I strongly recommend reading through this Compline prayer today, taking comfort especially in the Psalms.

I also highly recommend the movie Monsieur Lazhar, which helped me understand the importance of processing violence and trauma, especially with children.

Also, I read Nail Scarred Hands Made New by John Shorack and was blown away. There are people, all over the world, committed to laying down their lives and going to the most violent places in order to bear witness. This is life-changing stuff, people.

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11 thoughts on “on violence

  1. Oh, DL – thank you so much for this. For all of it – for the reflections, for the book suggestion and especially for the prayer. What a rough day, in so many ways. And radical pacifism is the only answer, I do believe. When I married my husband, he was a CO during the Vietnamese war and we lived and worked in Africa for 2 years in lieu of military service. He was still drafted – just to do ‘legitimate’ peace work. By the end of that 2 years, working with and living with devout Anabaptists, I was more of pacifist even than he was! I know that we live in a world that requires standing armies and police. But I do not have to take up arms or do violence to anyone and I can say so, kindly, politely and strongly. If we do not make some changes in the easy availability of weapons of destruction, I don’t know where we’re going to end up, except I think it’s going to look and feel a lot like hell.

  2. Kim N. says:

    Thank you for sharing your own journey to give words to the grief we all feel this day. And to hear words of wisdom that do not try to simplify the the tragedy and find simple answers. Your words help me to turn to the Prince of Peace and ask Him how to walk in his footsteps. Thank you for being one who is showing us how.

  3. Di says:

    I would have to disagree Danielle. Justice does not always go hand & hand with peace. sometimes it in fact takes some form of violence, to get to justice.
    But, I do appreciate your post. It is horrible to realize how close violence like this can be to where I live. A few blocks. And sometimes people live with violence inside their own homes. What to we do then?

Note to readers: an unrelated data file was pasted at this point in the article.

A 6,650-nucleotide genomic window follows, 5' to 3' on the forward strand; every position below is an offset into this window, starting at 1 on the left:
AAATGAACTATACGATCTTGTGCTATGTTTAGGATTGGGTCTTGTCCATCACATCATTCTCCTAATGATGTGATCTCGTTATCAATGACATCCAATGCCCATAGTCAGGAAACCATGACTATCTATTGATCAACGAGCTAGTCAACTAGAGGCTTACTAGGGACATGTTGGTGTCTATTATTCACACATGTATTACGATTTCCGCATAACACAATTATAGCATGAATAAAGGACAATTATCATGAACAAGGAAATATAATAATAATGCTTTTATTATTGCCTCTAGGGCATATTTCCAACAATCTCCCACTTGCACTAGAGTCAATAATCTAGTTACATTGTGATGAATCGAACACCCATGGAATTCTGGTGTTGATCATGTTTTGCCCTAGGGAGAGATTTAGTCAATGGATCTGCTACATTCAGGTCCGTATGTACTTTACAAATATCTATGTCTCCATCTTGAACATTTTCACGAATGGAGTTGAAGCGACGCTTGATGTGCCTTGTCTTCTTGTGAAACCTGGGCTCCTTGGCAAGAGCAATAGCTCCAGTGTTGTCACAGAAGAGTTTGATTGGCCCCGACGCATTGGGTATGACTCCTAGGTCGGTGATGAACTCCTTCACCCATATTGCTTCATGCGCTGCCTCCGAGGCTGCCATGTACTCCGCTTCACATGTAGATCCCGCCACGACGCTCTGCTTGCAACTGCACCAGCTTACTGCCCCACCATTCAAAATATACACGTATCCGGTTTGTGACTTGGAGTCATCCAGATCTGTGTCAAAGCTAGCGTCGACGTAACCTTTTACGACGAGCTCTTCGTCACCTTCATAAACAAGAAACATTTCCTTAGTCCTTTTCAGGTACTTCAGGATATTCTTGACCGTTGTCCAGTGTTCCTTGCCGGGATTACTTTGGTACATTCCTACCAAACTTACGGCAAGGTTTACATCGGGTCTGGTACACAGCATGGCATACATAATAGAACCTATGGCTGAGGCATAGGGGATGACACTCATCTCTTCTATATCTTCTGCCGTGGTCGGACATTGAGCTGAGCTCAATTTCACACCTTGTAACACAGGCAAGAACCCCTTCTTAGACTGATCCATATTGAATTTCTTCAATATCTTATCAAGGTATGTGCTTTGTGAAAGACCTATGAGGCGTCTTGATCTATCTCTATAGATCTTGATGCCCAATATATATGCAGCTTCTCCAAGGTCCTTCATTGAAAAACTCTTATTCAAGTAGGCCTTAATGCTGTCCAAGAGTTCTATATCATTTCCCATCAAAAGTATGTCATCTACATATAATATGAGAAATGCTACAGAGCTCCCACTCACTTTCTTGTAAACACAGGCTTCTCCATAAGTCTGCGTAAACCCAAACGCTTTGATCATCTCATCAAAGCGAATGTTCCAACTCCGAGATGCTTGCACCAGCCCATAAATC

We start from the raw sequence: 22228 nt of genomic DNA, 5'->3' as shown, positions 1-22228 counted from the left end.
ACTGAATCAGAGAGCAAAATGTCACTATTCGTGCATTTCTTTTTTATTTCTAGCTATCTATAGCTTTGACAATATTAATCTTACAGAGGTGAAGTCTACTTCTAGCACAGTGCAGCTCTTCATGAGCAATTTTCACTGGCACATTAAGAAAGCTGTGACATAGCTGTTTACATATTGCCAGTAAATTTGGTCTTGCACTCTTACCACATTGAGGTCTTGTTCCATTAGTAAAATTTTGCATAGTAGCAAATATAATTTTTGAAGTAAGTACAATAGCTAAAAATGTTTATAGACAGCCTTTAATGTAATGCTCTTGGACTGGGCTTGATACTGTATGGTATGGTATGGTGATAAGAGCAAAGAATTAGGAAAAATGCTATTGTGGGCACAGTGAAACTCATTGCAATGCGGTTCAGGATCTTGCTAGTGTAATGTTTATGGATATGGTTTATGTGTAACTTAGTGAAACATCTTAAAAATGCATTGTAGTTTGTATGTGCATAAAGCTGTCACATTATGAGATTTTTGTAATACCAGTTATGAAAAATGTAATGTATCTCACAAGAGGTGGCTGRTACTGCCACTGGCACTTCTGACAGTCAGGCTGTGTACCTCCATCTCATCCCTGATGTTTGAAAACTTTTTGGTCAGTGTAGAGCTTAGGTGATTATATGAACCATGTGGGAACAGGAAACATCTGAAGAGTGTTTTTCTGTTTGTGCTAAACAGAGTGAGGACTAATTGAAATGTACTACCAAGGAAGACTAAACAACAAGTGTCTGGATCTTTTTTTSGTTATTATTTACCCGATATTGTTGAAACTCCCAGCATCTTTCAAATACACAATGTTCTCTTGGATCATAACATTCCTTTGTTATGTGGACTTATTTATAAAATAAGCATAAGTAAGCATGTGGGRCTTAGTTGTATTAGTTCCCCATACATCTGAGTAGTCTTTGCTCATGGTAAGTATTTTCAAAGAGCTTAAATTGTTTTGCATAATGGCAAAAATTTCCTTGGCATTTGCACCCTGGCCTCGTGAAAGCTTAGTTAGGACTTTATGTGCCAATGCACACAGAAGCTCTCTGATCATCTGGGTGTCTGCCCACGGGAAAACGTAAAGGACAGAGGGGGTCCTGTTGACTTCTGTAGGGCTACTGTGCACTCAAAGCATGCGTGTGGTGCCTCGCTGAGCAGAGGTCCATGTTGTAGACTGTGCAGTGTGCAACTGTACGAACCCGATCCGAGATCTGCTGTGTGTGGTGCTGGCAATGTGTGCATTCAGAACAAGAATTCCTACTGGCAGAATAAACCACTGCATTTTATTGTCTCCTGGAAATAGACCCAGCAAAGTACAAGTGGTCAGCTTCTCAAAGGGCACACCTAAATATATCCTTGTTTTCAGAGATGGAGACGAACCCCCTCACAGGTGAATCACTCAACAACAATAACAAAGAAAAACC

• mshedden says:

      This, it seems to me, is why the pursuit of justice biblically is left to God. In our quest for justice it often seems we are left continuing the cycle of violence. Often times it is hard for us conceive of a justice not predicated on violence, even violence that is often also unjust. Whereas we worship the crucified God who lived the love of God, Neighbor, and enemy to the point of forgiveness on the cross. If justice and peace kiss somewhere it must be there. It maybe offensive to us that justice could look that way, but I am not sure we have any other hope better than the one we call Immanuel, God with us.
      DL, thanks for sharing this story.

  4. Dana Cassell says:

    I know that grief is an intimate and diverse process, but still my response to public and national grief is, mostly, anger and annoyance. Thanks for these reminders that violence is systemic and communal and rooted deep within ourselves…and that engagement with it all means accepting our own darkness and refusing to shy away from the darkness we meet in others. Your words are balm.

  5. Thank you, just thank you. God bless you as you continue to heal from the memory of the mall suicide you witnessed.

  6. wackyweavers says:

    Danielle- thank you. You have penned (or typed in this case) so many thoughts that I have personally had to wrestle with in this current season of our own family’s journey. I pray that God would be clear with the discernment He gives you and that your family’s heart can be still long enough for Fear to quiet and Peace to reign. Thank you for giving words to my own jumbled, rambled thoughts

  7. Bethany Bassett says:

    Radical pacifism through engagement… beautiful and hard and good. I’m reminded of the news story several years back of the woman who was taken hostage by a murderer on the run read to him from The Purpose Driven Life and talked to him about his life until he peacefully turned himself in. I’m not saying anything one way or the other about the book, but the story seems such a strong example of what you wrote–“We must know and be known.” Justice and peace, the kingdom of heaven, and we the ones charged with bringing it to earth. Thank you for this.

  8. Windhover Farm says:

    This is the best I’ve read written on this. Come out of our safety–yes.